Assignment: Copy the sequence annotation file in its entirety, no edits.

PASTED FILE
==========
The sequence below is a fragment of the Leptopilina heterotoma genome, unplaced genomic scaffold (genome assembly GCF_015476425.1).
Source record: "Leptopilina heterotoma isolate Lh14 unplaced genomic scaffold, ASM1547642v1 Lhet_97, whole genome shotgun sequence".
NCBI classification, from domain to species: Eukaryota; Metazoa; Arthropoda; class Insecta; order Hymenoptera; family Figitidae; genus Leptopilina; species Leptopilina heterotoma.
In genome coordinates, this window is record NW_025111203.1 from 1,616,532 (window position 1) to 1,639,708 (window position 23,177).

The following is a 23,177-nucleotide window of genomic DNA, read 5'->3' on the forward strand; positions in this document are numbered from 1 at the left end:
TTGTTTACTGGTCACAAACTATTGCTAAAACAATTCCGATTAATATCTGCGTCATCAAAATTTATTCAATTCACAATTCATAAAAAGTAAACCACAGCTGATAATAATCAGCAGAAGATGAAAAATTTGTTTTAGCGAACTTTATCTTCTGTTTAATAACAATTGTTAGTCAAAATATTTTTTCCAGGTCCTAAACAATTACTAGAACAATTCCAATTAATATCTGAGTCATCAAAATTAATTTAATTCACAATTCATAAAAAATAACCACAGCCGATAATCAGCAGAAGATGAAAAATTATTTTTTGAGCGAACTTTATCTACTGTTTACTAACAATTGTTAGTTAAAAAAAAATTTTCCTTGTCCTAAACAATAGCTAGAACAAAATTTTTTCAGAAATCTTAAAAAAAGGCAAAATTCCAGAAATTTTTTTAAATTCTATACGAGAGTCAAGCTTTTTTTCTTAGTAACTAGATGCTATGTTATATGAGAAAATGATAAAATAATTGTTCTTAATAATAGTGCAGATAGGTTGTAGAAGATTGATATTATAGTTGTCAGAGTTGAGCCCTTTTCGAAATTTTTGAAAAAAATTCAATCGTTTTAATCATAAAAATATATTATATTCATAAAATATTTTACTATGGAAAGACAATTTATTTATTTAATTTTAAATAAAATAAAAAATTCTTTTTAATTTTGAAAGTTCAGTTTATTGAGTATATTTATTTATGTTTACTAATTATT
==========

The sequence below is a fragment of the Leptopilina heterotoma genome, unplaced genomic scaffold (genome assembly GCF_015476425.1).
Source record: "Leptopilina heterotoma isolate Lh14 unplaced genomic scaffold, ASM1547642v1 Lhet_97, whole genome shotgun sequence".
NCBI classification, from domain to species: Eukaryota; Metazoa; Arthropoda; class Insecta; order Hymenoptera; family Figitidae; genus Leptopilina; species Leptopilina heterotoma.
In genome coordinates, this window is record NW_025111203.1 from 1,616,532 (window position 1) to 1,639,708 (window position 23,177).

The following is a 23,177-nucleotide window of genomic DNA, read 5'->3' on the forward strand; positions in this document are numbered from 1 at the left end:
TTGTTTACTGGTCACAAACTATTGCTAAAACAATTCCGATTAATATCTGCGTCATCAAAATTTATTCAATTCACAATTCATAAAAAGTAAACCACAGCTGATAATAATCAGCAGAAGATGAAAAATTTGTTTTAGCGAACTTTATCTTCTGTTTAATAACAATTGTTAGTCAAAATATTTTTTCCAGGTCCTAAACAATTACTAGAACAATTCCAATTAATATCTGAGTCATCAAAATTAATTTAATTCACAATTCATAAAAAATAACCACAGCCGATAATCAGCAGAAGATGAAAAATTATTTTTTGAGCGAACTTTATCTACTGTTTACTAACAATTGTTAGTTAAAAAAAAATTTTCCTTGTCCTAAACAATAGCTAGAACAAAATTTTTTCAGAAATCTTAAAAAAAGGCAAAATTCCAGAAATTTTTTTAAATTCTATACGAGAGTCAAGCTTTTTTTCTTAGTAACTAGATGCTATGTTATATGAGAAAATGATAAAATAATTGTTCTTAATAATAGTGCAGATAGGTTGTAGAAGATTGATATTATAGTTGTCAGAGTTGAGCCCTTTTCGAAATTTTTGAAAAAAATTCAATCGTTTTAATCATAAAAATATATTATATTCATAAAATATTTTACTATGGAAAGACAATTTATTTATTTAATTTTAAATAAAATAAAAAATTCTTTTTAATTTTGAAAGTTCAGTTTATTGAGTATATTTATTTATGTTTACTAATTATT